When we leave we’re guided a different way down – rock steps, past a hawker of small stone carvings. I wonder again where is Josie – a missed shopping opportunity, but if she was behind us somewhere on the way up, we won’t pass that way on this route.The quality of the objects are OK and the hawker does not pester you like they do in say … Egypt. However the same barter rules apply. The hawker quotes a silly price. You offer a third of that price. He appears to be shocked by your appalling callousness, don't you know the workmanship, the cost of the materials, the family to feed etc. He offers the original price with 10% off, you start to walk away, he comes down you look round without expressing much interest. When the price reaches half his original quote, you agree to it if its something you want. I buy a small carved heartstone which starts at 200 rupees for 90 rupees.
When we get to the bottom, we are in a tiny back street. We pass 4 girls in bright coloured saris at a sweet stall with large jars, then a tailor at work on an old Singer sewing machine with a foot pedal in a dusty hut. Jenny says ‘your shirt’s ripped at the back – ask him to fix it.’ I take off the shirt and hand it too him, showing him the hole, near the arm-pit – he does the Indian head nodding thing and turns it this way and that with expert fingers. He respools the cotton on the shuttle fast and places a small patch on the inside seam of the shirt, zooming back and forth with his machine. It is done in a few minutes and virtually invisible. I have only a 100 rupee note to offer as payment, expecting he might ask more. Clearly we are Westerners. He takes it to the stall next door and gets change and gives me 80 back. He has charged me 20 rupees – about 12p! I thank him.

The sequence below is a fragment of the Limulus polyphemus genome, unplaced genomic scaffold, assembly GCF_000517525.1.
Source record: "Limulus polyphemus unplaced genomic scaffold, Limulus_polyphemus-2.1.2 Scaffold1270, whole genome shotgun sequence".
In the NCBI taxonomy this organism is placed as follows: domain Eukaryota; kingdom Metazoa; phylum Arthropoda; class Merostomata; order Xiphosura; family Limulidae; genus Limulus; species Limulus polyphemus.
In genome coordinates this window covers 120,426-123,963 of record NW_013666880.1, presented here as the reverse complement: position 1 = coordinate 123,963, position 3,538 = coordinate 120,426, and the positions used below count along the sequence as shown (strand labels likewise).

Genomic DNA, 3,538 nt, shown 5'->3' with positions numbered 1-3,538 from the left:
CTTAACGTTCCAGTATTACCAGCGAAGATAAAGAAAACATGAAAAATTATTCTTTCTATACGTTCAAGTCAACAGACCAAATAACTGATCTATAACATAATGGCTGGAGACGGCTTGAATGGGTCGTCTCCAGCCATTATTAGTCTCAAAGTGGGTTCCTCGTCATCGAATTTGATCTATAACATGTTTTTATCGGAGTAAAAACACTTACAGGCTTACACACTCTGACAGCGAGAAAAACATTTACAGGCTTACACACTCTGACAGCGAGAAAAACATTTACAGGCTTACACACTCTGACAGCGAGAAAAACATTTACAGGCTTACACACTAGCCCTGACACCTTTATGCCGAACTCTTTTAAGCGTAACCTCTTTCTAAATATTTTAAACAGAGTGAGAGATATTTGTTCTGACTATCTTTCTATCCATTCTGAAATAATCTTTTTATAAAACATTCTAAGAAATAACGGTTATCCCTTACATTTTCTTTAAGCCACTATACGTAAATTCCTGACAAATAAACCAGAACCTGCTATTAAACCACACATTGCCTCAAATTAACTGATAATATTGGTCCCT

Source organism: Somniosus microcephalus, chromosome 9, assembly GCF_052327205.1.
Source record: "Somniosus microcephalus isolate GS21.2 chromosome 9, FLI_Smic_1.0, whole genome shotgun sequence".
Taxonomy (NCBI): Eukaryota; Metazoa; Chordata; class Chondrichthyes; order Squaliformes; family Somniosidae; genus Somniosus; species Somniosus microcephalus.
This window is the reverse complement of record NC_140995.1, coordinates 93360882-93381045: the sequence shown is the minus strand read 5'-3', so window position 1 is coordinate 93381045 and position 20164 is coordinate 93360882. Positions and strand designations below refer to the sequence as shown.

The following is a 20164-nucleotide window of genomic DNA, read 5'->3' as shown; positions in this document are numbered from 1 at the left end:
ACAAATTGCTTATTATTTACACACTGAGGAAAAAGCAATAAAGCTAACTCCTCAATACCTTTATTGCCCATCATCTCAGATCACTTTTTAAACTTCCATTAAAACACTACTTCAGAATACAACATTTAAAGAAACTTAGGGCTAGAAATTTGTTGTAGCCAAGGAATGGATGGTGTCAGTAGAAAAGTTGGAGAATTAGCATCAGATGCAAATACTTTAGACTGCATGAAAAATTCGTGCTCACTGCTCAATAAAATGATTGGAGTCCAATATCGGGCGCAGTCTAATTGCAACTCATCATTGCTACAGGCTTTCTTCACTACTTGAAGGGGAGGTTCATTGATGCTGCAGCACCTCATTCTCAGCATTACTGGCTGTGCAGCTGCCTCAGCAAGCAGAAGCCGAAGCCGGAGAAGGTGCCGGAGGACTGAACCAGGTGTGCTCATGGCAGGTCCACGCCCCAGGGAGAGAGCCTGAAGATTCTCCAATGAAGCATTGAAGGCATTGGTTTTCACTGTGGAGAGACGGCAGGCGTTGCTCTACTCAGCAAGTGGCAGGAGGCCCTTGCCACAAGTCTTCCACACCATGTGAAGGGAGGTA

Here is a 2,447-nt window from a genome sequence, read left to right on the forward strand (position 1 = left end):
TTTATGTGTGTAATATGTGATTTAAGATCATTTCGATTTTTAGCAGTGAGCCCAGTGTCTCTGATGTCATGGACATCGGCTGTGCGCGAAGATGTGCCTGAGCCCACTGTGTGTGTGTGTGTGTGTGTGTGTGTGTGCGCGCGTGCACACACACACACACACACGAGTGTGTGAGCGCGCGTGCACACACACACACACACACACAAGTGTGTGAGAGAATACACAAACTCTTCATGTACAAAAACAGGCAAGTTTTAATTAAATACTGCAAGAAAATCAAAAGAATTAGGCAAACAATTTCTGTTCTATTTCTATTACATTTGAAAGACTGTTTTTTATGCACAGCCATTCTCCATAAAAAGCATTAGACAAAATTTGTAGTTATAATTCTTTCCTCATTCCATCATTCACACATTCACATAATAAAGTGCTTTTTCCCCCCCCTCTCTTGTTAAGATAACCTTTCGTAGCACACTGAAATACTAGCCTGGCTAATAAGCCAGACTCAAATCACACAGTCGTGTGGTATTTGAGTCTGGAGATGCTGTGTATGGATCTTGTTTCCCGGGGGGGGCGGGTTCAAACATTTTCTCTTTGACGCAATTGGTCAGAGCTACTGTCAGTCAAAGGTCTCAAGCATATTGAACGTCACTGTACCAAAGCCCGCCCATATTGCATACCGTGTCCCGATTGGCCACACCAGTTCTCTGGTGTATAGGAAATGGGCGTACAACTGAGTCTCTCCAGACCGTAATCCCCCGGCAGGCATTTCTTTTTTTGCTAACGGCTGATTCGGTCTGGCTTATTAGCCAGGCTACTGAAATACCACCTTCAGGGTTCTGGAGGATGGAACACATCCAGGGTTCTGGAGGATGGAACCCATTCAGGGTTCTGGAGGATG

Then we get a tuk-tuk back to the hotel. Josie is there in a bad mood. She had not climbed far up the mountain and had waited for us at the bottom, for hours, she is cross (she says ‘upset’). I explain what happened. She stays cross for a while then gets over it eventually. She and I go walking down the dusty side lane to a place that does pedicures. A man in his thirties puts us in a room with two beautiful giggly young girls in saris who work on our tired feet, trimming, massaging, and painting toe nails. Then we go back to the hotel. Josie goes off to get an outfit she has bought in a nearbye shop altered again.
I take a bag of washing down to reception. How much to wash this much I say. The young man gabbles at me, then takes the bag and starts rifling through. I snatch it back,it contains my underwear as well as dresses etc. I tell him he is a man and cannot do that with my washing. A woman in a sari is sweeping the floor – he says something to her, she smiles and picks up the bag, takes it to the back of the wide open reception area and tips the contents on the floor and starts rifling through the contents. It appears she is counting the items and their size for pricing purposes. I am now furious and embarassed – my unwashed underwear amd clothes are strewn across the floor for all to see – I snatch it all up, put it back in the bag and stomp off to my room. I'd rather wash it myself thanks. I am upset (very cross). Later I buy my own washing soap.